This weekend is Saturday the 5 and Sunday the 6 September, beginning the 23rd week of Ordinary Time.  

The Choir of Holy Sepulchre Church London sings ‘Present Yourselves as a Living Sacrifice’, by James O’Donnell.  

This weekend’s reading is from St Paul’s letter to the Romans.  

Romans 13:8-10  

Owe no one anything, except to love one another; for the one who loves another has fulfilled the law. The commandments, ‘You shall not commit adultery; You shall not murder; You shall not steal; You shall not covet’; and any other commandment, are summed up in this word, ‘Love your neighbour as yourself.’ Love does no wrong to a neighbour; therefore, love is the fulfilling of the law.  

In a time of economic uncertainty, the last thing many of us need is Paul speaking about debt. We are encouraged to avoid debt and in ideal circumstances, might be happy to claim that indeed we do ‘owe no one anything’. Remember though, that Paul is writing about the spiritual world; spiritual wisdom (and foolishness), spiritual law and debt.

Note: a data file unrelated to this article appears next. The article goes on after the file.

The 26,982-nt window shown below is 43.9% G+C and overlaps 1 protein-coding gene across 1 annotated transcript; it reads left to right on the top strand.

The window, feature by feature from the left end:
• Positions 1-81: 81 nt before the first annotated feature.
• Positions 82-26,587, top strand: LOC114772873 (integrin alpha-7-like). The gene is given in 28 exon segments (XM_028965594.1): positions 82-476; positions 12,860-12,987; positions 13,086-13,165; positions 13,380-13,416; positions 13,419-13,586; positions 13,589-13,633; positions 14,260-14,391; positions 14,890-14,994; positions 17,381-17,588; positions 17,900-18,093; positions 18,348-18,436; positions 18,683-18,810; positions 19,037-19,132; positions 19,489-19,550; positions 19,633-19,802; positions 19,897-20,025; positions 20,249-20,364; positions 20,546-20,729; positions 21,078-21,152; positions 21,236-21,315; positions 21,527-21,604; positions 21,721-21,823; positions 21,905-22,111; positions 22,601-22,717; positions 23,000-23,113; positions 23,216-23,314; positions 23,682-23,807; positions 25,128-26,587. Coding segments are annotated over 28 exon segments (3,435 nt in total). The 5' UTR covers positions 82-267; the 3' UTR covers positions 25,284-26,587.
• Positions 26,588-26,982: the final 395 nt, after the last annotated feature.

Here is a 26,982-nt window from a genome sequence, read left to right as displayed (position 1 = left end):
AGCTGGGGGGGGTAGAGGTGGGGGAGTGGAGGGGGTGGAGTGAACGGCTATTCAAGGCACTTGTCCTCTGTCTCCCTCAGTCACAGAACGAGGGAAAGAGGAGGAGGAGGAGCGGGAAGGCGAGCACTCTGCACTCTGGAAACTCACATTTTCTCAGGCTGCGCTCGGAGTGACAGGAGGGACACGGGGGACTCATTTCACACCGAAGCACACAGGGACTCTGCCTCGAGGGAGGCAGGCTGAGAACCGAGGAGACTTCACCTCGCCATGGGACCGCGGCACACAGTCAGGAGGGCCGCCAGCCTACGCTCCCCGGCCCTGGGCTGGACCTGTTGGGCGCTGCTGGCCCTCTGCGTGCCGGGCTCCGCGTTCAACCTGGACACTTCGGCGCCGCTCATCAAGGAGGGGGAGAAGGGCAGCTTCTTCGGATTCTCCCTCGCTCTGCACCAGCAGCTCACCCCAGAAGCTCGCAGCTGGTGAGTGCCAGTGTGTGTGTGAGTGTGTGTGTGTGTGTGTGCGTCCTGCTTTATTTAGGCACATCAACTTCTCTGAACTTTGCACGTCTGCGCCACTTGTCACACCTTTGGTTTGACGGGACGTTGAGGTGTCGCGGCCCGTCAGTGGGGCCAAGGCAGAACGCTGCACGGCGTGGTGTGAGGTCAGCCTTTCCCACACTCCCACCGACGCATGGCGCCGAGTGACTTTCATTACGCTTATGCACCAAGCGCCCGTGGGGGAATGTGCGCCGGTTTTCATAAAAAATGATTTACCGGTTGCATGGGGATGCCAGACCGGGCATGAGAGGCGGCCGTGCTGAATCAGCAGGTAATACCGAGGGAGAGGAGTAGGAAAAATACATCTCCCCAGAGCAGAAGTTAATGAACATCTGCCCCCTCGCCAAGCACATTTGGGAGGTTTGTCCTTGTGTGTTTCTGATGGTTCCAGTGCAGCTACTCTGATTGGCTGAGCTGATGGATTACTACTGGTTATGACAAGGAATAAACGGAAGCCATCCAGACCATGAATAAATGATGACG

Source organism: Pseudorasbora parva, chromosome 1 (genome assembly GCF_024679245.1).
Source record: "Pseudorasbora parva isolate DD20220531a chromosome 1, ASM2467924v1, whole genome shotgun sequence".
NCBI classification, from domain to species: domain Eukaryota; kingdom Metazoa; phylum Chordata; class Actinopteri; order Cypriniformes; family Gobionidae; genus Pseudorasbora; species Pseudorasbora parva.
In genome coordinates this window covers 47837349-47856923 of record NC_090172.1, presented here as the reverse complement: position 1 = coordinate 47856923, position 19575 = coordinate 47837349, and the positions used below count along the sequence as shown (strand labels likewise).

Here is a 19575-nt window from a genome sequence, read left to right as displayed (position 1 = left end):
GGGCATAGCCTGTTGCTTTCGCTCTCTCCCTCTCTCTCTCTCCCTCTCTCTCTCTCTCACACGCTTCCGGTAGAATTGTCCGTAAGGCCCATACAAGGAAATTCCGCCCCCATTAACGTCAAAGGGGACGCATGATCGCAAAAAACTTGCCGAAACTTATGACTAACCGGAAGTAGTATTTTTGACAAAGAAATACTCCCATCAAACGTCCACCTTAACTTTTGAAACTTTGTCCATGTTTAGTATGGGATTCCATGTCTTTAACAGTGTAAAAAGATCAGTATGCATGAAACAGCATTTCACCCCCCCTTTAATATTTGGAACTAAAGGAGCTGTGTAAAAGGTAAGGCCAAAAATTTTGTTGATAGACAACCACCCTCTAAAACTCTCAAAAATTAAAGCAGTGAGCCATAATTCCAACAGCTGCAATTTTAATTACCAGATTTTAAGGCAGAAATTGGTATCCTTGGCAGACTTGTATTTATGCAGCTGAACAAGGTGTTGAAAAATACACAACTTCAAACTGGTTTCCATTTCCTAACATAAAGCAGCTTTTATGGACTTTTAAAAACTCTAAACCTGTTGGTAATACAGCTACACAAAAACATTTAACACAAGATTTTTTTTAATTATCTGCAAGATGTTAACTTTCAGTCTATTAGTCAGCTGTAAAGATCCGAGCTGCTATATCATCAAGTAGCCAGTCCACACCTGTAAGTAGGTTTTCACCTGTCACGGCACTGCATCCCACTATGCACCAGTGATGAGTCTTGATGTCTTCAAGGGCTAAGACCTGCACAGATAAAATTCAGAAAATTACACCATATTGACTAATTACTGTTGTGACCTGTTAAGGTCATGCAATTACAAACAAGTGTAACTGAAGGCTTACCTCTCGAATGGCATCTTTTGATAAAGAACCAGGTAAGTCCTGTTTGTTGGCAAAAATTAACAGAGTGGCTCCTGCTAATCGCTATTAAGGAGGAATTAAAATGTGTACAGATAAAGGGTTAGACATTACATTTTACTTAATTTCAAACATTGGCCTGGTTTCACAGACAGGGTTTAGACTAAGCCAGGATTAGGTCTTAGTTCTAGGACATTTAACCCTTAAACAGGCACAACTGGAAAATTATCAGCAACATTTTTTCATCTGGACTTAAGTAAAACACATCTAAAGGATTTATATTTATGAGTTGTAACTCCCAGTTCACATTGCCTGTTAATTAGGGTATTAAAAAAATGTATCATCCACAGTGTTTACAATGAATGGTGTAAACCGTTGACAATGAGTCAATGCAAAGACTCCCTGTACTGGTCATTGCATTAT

Often, in life and faith, we find reassurance in trying to follow the rules. The commandments and the law lay out a response for every situation. They confirm where we are. But is that enough? Consider the commandments. Do they give you everything you need to live well?  

The act of love not only obeys but fulfils the law. There are many quotes attributed to St Mother Teresa about this active love. One is this.  “Love cannot remain by itself – it has no meaning. Love has to be put into action, and that action is service.” And Mother Teresa’s own life suggested, there is no ‘enough’ to love.  We listen to the reading again.  

How does Paul’s definition of debt speak to me? Where is love in my relationships with others? With God? Are the times when I am tempted to say ‘enough’? Invite the Lord to be with you as you consider these thoughts and feelings.    

Glory be to the Father and to the Son and to the Holy Spirit. As it was in the beginning, is now and ever shall be, world without end.  Amen.